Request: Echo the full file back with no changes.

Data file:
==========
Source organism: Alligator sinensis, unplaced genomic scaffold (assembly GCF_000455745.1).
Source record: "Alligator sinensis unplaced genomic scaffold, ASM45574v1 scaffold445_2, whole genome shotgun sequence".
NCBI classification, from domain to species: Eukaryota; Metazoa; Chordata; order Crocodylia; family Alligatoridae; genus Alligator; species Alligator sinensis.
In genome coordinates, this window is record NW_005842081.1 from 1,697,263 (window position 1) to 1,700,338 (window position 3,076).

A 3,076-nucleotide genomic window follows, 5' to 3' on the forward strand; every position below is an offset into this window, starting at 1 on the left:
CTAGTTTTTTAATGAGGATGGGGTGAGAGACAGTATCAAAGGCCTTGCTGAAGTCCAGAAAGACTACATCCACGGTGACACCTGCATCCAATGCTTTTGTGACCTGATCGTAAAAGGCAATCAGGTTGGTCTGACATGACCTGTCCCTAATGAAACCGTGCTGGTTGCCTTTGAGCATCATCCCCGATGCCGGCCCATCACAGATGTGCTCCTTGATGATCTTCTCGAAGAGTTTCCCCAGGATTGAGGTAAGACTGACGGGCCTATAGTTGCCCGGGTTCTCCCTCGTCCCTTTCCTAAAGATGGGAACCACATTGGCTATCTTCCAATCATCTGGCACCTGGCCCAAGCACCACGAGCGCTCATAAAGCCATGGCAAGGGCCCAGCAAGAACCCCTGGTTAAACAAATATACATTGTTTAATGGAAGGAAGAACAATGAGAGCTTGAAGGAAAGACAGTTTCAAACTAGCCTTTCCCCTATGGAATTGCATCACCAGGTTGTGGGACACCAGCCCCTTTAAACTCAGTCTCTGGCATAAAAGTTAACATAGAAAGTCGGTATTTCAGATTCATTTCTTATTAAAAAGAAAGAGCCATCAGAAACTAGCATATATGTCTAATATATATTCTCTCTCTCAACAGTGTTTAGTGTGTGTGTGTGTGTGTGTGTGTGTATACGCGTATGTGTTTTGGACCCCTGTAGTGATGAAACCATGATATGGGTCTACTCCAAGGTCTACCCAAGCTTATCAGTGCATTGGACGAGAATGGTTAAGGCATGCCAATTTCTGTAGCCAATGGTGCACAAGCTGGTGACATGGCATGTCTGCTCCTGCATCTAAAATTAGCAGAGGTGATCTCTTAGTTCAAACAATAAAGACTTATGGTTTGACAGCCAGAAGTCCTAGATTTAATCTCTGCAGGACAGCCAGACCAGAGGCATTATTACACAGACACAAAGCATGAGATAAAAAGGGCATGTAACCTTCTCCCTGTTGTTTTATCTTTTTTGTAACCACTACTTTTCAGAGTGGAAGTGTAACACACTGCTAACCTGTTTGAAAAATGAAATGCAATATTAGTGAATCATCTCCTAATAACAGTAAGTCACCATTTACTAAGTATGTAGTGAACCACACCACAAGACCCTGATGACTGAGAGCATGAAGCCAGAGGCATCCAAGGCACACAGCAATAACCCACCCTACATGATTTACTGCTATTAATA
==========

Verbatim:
Source organism: Alligator sinensis, unplaced genomic scaffold (assembly GCF_000455745.1).
Source record: "Alligator sinensis unplaced genomic scaffold, ASM45574v1 scaffold445_2, whole genome shotgun sequence".
NCBI classification, from domain to species: Eukaryota; Metazoa; Chordata; order Crocodylia; family Alligatoridae; genus Alligator; species Alligator sinensis.
In genome coordinates, this window is record NW_005842081.1 from 1,697,263 (window position 1) to 1,700,338 (window position 3,076).

A 3,076-nucleotide genomic window follows, 5' to 3' on the forward strand; every position below is an offset into this window, starting at 1 on the left:
CTAGTTTTTTAATGAGGATGGGGTGAGAGACAGTATCAAAGGCCTTGCTGAAGTCCAGAAAGACTACATCCACGGTGACACCTGCATCCAATGCTTTTGTGACCTGATCGTAAAAGGCAATCAGGTTGGTCTGACATGACCTGTCCCTAATGAAACCGTGCTGGTTGCCTTTGAGCATCATCCCCGATGCCGGCCCATCACAGATGTGCTCCTTGATGATCTTCTCGAAGAGTTTCCCCAGGATTGAGGTAAGACTGACGGGCCTATAGTTGCCCGGGTTCTCCCTCGTCCCTTTCCTAAAGATGGGAACCACATTGGCTATCTTCCAATCATCTGGCACCTGGCCCAAGCACCACGAGCGCTCATAAAGCCATGGCAAGGGCCCAGCAAGAACCCCTGGTTAAACAAATATACATTGTTTAATGGAAGGAAGAACAATGAGAGCTTGAAGGAAAGACAGTTTCAAACTAGCCTTTCCCCTATGGAATTGCATCACCAGGTTGTGGGACACCAGCCCCTTTAAACTCAGTCTCTGGCATAAAAGTTAACATAGAAAGTCGGTATTTCAGATTCATTTCTTATTAAAAAGAAAGAGCCATCAGAAACTAGCATATATGTCTAATATATATTCTCTCTCTCAACAGTGTTTAGTGTGTGTGTGTGTGTGTGTGTGTGTATACGCGTATGTGTTTTGGACCCCTGTAGTGATGAAACCATGATATGGGTCTACTCCAAGGTCTACCCAAGCTTATCAGTGCATTGGACGAGAATGGTTAAGGCATGCCAATTTCTGTAGCCAATGGTGCACAAGCTGGTGACATGGCATGTCTGCTCCTGCATCTAAAATTAGCAGAGGTGATCTCTTAGTTCAAACAATAAAGACTTATGGTTTGACAGCCAGAAGTCCTAGATTTAATCTCTGCAGGACAGCCAGACCAGAGGCATTATTACACAGACACAAAGCATGAGATAAAAAGGGCATGTAACCTTCTCCCTGTTGTTTTATCTTTTTTGTAACCACTACTTTTCAGAGTGGAAGTGTAACACACTGCTAACCTGTTTGAAAAATGAAATGCAATATTAGTGAATCATCTCCTAATAACAGTAAGTCACCATTTACTAAGTATGTAGTGAACCACACCACAAGACCCTGATGACTGAGAGCATGAAGCCAGAGGCATCCAAGGCACACAGCAATAACCCACCCTACATGATTTACTGCTATTAATA